Combining multiple treatment methods for an upslip (Erik Dalton article)

Hey everyone,

So in my last few posts I’ve been focusing on upslips. They are one form of misalignment for the SI joints that can have a huge impact on your overall movement patterns, and can also be the hardest for a patient to self-correct.

I’ve been pulling together ideas because I really want to help get this info out there, and I’m also hoping that any practitioners looking to learn more about upslips will stumble across my blog!

So in this post today, I wanted to bring your attention to a really informative article I discovered while doing my own research. It’s from Erik Dalton, who is a well-known manual therapist who’s published articles on the SI joint. (I am not affiliated with him, I just think this is cool!).

So check out his article on Iliosacral Upslips (iliosacral is another term for sacroiliac). He describes why he thinks people get upslips, and how he treats them. He asserts that upslips are usually the result of a long-term deformation of the ligaments and other soft tissue, and not necessarily the result of one injury.

What I liked about his approach is that he really focuses on all the factors that could contribute to an upslip

Going through his article, you can see how he addresses multiple factors, out of everything I mentioned in my post on how to correct an upslip.

For his treatment method, he makes a point of first treating the soft tissue (muscle and fascia) with manual therapy to break up any adhesions, and help stop the quadratus lumborum muscle from pulling. He then adds in some deep breathing exercises, to also help reset the muscle spasms on a neurological level as well.

After that, he performs an adjustment which is a combination of tractioning (the “leg” pull), but also uses a contraction of the quadratus lumborum to help reset things as well.

As I’ve seen with the Muscle Energy Technique, sometimes there are ways to “hack” your nervous system into helping you get your joints back into place. This is because your body has certain neurological reflexes, when it comes to muscular contraction, and sometimes you can really get a muscle to contract or relax at just the right time, if you figure out how to use these reflexes to your advantage.

Again, I am not affiliated with Erik Dalton and have not used this method myself, but I thought it was really interesting how he incorporates so many different potential factors into his treatment.

My goal in these upslip posts has been to be super comprehensive, and help to collect ideas that can help you make more informed decisions as a patient.

Check out my previous upslip posts:

Knowledge is power– I hope this was helpful!

Published by Christy Collins

Hi, I'm Christy! I'm a health coach who helps people overcome SI joint dysfunction and chronic pain.

5 thoughts on “Combining multiple treatment methods for an upslip (Erik Dalton article)

  1. Thank you so much Christy for your recent focus on upslips!! It is definitely difficult to find good information on this so i really appreciate your research! Since I have never had an injury to which I can attribute my upslips this research is especially pertinent. I am becoming more and more convinced that the 3-way pseudo joint (LSTV) that I have on my right side (from birth or at least developmentally) is a major cause/contributor to my upslips. Still doing research to find ways to counteract that without surgery. Especially interested to explore if the pseudo joint is causing my QL to spasm. Other than referred pain to SI joint would I actually feel tightness or pain in QL? Because I can’t say that I do.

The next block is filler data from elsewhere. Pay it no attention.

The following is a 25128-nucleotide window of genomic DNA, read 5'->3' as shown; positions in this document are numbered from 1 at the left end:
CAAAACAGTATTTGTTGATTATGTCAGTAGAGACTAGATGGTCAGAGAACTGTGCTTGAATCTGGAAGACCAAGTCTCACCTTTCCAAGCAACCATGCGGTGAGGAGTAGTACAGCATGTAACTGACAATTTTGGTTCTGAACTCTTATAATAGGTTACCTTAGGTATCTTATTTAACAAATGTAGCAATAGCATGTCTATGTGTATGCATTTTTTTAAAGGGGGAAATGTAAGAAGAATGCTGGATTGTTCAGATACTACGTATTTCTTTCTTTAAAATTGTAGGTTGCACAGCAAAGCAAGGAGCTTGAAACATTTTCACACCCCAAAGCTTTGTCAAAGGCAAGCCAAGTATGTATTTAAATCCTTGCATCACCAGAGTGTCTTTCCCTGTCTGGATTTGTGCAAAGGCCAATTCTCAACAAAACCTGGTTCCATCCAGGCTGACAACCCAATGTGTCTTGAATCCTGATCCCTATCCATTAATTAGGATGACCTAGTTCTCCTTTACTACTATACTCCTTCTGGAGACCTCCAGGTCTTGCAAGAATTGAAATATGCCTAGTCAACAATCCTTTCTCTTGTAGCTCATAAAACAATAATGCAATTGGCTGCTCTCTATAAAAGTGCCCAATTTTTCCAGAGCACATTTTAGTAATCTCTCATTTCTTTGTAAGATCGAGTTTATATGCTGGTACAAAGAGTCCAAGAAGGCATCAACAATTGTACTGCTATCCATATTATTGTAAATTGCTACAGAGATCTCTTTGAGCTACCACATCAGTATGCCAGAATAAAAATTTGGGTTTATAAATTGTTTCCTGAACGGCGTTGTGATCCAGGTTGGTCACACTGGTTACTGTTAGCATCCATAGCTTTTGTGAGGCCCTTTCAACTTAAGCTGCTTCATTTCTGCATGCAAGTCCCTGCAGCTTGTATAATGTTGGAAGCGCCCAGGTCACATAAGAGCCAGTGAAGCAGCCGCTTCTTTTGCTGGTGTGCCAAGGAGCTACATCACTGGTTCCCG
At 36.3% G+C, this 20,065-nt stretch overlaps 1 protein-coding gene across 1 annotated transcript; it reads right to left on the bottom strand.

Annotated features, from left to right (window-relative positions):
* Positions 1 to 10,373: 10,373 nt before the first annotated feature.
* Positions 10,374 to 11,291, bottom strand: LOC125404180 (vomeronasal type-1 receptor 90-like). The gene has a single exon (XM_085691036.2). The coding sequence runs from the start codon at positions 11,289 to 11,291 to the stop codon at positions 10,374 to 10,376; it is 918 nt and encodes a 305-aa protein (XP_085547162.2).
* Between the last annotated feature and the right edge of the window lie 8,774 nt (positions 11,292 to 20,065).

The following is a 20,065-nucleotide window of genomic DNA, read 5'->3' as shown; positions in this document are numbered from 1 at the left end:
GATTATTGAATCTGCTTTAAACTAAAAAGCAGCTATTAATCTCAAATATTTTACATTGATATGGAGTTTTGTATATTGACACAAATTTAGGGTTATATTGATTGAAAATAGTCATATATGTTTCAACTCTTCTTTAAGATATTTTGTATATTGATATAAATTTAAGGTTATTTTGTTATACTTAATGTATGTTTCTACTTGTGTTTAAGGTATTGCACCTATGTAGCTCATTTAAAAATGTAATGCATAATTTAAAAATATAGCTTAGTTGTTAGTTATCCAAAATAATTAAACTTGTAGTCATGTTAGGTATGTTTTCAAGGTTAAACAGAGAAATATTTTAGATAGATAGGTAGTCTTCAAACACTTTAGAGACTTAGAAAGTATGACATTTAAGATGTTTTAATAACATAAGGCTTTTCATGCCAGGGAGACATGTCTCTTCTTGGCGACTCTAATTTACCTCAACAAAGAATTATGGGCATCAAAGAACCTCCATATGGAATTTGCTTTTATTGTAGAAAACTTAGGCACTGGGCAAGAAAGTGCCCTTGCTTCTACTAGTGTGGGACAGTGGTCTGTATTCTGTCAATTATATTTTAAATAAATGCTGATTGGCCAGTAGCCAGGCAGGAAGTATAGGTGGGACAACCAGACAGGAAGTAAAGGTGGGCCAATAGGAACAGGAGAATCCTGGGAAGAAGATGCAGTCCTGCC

Liked by 1 person

    1. Hi Barbara, so glad the info has been helpful! To be honest, all the times I was told I had an upslip and had a PT correct it, my QL itself never really hurt. I felt very localized pain which I assumed to be in the joint itself. It may potentially have been by the attachment point of the QL, but it never really hurt the way you really think of a muscle spasm hurting. It certainly didn’t hurt throughout the whole length of the muscle, which runs up the side of the spine.

      It’s counterintuitive, but I think sometimes muscle spasms don’t have to hurt that much. To refer to this previous post, none of the muscle spasms I talked about in this post were ever very painful (maybe like a 2/10, barely).

      For me the pain of an upslip was in the joint itself, and then having trouble walking because one leg was suddenly, functionally, much shorter than the other!

      Liked by 1 person

      1. Thanks. Going to talk to doctor doing prolozone therapy and my PT (whom I won’t see again until finish prolo) about keeping QL loose (with massage, stretch, exercise?) while at same time keeping ligaments tight with prolo.
        This puzzle can be frustrating but I also find it fascinating.

        Liked by 2 people

          1. I googled QL stretching and there is quite a bit about it but it looks like alot of the stretches are things that would pull me out of alignment! I’ll let you know what my PT and doc say.

            Liked by 2 people

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